If you’ve read about one leftist mass murderer, you’ve read about them all. At least that is the excuse I’m giving for not picking up the recent biography Mao: The Real Story. An even better reason is that the new book by Pantsov and Levine whitewashes the man who “was responsible for more deaths” in the twentieth century than any other political leader. That is according to a review in the Wall Street Journal.
Admittedly there is a limit to how much one can take in about mass killings and the ideological insanity of one of history’s “greatest utopians” (as his biographers dub him). I’ve read a great deal about Mao and other dictators over the years. But to return to Andrew Roberts’ articulate commentary:
Twelve years into the 21st century, intelligent and progressive people are already starting to assume that it will see far fewer lives lost in wars and genocide…. It is chilling to recall that those were precisely the assumptions that were made by intelligent and progressive people 12 years into the 20th century, who only two years later saw the start of a whirlwind of violence that was to destroy hundreds of millions of lives by century’s end.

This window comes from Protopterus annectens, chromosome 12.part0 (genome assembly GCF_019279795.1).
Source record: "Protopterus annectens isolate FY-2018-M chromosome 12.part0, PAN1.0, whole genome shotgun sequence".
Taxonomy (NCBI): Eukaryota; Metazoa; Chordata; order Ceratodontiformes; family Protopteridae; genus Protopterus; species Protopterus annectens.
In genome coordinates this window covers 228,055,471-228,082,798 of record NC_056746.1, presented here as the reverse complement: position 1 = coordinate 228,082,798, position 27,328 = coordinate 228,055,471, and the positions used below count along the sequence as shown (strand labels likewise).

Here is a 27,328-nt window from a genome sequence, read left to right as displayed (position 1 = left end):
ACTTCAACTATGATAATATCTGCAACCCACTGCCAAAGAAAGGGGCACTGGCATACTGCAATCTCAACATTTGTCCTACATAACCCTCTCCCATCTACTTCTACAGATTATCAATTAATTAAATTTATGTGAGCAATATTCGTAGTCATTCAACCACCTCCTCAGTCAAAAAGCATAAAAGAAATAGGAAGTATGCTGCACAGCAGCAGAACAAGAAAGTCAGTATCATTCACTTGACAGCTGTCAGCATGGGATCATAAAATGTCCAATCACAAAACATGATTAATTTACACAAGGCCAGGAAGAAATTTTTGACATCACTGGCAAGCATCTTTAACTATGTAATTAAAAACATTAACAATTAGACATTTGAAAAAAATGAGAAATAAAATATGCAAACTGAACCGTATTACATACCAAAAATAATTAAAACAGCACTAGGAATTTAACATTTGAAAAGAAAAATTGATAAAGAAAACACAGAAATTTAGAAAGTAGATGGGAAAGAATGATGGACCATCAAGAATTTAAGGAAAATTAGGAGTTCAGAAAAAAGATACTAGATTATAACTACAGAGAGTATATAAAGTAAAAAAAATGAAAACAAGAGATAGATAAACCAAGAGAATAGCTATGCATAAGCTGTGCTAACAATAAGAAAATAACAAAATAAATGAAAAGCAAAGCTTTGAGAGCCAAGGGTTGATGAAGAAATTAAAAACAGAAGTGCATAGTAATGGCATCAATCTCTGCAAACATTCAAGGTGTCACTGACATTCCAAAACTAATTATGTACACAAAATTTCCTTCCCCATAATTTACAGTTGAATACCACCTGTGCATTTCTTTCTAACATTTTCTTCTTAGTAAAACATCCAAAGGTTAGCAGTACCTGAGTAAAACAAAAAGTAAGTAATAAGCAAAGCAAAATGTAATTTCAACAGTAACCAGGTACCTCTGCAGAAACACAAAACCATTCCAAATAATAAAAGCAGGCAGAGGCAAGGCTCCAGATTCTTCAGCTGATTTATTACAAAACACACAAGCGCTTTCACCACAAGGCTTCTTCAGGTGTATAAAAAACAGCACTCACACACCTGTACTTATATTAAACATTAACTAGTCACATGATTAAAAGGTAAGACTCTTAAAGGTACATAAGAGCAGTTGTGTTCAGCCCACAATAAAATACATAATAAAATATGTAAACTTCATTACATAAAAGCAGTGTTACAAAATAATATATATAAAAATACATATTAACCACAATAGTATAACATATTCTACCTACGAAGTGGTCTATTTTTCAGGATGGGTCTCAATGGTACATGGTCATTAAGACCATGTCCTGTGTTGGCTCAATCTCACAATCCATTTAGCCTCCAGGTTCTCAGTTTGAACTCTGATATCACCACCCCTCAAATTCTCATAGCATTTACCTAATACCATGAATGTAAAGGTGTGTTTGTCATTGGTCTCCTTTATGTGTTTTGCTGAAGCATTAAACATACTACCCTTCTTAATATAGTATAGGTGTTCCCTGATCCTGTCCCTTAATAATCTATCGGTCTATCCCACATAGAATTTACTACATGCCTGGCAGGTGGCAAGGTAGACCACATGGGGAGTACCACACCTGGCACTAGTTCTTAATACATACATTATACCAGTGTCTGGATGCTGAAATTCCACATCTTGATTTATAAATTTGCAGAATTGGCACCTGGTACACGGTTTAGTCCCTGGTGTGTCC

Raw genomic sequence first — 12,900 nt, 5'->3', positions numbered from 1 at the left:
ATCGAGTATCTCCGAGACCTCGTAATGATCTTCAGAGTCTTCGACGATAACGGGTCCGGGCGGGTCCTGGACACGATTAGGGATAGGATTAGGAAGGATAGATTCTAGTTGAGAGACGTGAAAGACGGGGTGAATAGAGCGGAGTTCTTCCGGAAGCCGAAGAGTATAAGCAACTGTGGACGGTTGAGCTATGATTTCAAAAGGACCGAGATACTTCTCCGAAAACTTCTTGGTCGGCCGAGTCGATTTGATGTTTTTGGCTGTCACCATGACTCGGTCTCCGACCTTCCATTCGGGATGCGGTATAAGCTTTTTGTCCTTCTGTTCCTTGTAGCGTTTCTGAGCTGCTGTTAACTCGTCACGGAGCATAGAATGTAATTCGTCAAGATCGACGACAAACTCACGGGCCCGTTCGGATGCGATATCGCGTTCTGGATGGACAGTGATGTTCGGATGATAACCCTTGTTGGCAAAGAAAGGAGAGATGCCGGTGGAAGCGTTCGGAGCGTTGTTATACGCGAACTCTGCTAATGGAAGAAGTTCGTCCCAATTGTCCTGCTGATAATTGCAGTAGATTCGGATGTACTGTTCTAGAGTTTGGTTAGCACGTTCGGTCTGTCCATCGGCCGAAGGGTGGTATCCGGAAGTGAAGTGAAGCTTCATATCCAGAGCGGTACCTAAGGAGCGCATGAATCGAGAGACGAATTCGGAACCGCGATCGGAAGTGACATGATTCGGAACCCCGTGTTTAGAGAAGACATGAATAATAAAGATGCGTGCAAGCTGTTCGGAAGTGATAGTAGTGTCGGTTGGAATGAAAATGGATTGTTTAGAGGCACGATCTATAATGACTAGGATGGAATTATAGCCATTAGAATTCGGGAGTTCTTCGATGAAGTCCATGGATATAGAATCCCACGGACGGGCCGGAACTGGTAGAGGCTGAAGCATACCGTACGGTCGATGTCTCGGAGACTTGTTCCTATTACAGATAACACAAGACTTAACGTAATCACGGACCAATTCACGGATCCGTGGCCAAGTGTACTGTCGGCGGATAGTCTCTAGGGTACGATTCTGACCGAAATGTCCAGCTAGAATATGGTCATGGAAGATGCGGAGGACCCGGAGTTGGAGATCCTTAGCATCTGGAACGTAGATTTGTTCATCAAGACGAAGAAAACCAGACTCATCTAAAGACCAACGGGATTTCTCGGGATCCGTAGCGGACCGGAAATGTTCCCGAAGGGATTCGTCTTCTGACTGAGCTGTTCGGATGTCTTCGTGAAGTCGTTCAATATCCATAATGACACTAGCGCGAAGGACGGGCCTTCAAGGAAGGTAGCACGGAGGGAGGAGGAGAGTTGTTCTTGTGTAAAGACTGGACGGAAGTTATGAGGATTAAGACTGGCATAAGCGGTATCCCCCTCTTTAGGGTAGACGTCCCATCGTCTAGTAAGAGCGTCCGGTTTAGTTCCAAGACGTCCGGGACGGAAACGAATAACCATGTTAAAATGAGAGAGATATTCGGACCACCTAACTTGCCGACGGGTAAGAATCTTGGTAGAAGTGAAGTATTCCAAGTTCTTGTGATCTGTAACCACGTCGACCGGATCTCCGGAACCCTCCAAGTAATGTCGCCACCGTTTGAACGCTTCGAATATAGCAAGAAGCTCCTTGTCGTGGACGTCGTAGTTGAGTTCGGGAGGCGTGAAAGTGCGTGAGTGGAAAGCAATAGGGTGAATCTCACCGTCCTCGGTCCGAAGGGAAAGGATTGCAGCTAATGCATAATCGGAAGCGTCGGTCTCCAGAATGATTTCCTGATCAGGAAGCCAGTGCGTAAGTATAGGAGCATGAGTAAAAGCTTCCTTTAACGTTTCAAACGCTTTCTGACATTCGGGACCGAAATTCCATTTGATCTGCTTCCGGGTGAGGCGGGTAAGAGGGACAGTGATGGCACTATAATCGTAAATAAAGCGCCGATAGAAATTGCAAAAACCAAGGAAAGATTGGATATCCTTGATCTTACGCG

In an exercise of intellectual timidity and opportunism, Pantsov and Levine claim that their job as historians is “neither to praise nor to blame Mao.” Perhaps the most interesting point that Roberts makes is the recurring misogynistic theme (or just plain hypocrisy) when mainstream writers lasciviously detail the “Hugh Heffner-esqe cavorting” of leftist criminals and rapists. Their feminist sensibilities seem to fall by the wayside, along with any sense of human decency, in discussing a “multifaceted figure” like Mao. Just by coincidence, I came across this relevant passage while reading my ubiquitous copy of Epictetus:
“What place, then, say you, will I hold in the state?” Whatever you can hold with the preservation of your fidelity and honor. But if, by desiring to be useful to that, you lose these, of what use can you be to your country when you are become faithless and void of shame.
The moral is, don’t trust people who think they are indispensable to the political system, especially if it means committing countless personal vices in order to promote some nebulous and questionable “public virtue.”